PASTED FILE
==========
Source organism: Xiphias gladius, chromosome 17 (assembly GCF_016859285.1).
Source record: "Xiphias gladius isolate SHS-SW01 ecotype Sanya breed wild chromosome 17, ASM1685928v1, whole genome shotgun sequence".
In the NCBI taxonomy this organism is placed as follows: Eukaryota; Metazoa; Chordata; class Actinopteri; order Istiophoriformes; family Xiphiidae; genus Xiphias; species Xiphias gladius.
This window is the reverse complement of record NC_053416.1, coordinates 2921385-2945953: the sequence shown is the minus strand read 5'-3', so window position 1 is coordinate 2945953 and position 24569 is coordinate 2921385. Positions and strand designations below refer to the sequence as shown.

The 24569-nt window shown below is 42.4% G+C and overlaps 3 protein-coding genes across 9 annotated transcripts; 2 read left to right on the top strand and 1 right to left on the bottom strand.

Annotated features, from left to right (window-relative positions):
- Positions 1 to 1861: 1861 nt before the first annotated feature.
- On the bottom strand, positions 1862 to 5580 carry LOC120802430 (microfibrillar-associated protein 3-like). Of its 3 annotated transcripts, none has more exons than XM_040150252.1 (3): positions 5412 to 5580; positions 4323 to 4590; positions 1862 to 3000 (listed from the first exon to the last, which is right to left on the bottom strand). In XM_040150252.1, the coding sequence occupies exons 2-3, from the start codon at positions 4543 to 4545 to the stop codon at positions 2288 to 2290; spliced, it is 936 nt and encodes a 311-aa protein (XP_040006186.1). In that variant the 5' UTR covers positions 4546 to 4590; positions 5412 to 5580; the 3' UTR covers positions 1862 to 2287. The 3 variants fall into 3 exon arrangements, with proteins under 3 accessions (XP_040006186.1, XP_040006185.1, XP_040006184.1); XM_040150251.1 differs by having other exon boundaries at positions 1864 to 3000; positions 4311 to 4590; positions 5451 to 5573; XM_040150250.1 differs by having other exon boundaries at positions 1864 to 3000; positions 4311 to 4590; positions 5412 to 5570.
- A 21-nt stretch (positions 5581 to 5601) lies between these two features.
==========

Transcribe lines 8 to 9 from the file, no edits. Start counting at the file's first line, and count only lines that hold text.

- On the bottom strand, positions 1862 to 5580 carry LOC120802430 (microfibrillar-associated protein 3-like). Of its 3 annotated transcripts, none has more exons than XM_040150252.1 (3): positions 5412 to 5580; positions 4323 to 4590; positions 1862 to 3000 (listed from the first exon to the last, which is right to left on the bottom strand). In XM_040150252.1, the coding sequence occupies exons 2-3, from the start codon at positions 4543 to 4545 to the stop codon at positions 2288 to 2290; spliced, it is 936 nt and encodes a 311-aa protein (XP_040006186.1). In that variant the 5' UTR covers positions 4546 to 4590; positions 5412 to 5580; the 3' UTR covers positions 1862 to 2287. The 3 variants fall into 3 exon arrangements, with proteins under 3 accessions (XP_040006186.1, XP_040006185.1, XP_040006184.1); XM_040150251.1 differs by having other exon boundaries at positions 1864 to 3000; positions 4311 to 4590; positions 5451 to 5573; XM_040150250.1 differs by having other exon boundaries at positions 1864 to 3000; positions 4311 to 4590; positions 5412 to 5570.
- A 21-nt stretch (positions 5581 to 5601) lies between these two features.